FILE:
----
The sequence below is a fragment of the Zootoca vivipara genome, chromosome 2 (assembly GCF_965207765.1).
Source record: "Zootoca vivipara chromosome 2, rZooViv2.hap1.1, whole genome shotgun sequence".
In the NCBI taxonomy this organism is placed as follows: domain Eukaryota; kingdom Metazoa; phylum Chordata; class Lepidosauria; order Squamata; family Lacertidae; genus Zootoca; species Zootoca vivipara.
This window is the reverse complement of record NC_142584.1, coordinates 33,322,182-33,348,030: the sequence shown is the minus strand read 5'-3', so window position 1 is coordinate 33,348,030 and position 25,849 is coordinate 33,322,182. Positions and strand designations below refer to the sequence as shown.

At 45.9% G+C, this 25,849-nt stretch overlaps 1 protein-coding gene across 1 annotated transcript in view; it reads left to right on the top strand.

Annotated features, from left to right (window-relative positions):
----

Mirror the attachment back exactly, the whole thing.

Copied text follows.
The sequence below is a fragment of the Zootoca vivipara genome, chromosome 2 (assembly GCF_965207765.1).
Source record: "Zootoca vivipara chromosome 2, rZooViv2.hap1.1, whole genome shotgun sequence".
In the NCBI taxonomy this organism is placed as follows: domain Eukaryota; kingdom Metazoa; phylum Chordata; class Lepidosauria; order Squamata; family Lacertidae; genus Zootoca; species Zootoca vivipara.
This window is the reverse complement of record NC_142584.1, coordinates 33,322,182-33,348,030: the sequence shown is the minus strand read 5'-3', so window position 1 is coordinate 33,348,030 and position 25,849 is coordinate 33,322,182. Positions and strand designations below refer to the sequence as shown.

At 45.9% G+C, this 25,849-nt stretch overlaps 1 protein-coding gene across 1 annotated transcript in view; it reads left to right on the top strand.

Annotated features, from left to right (window-relative positions):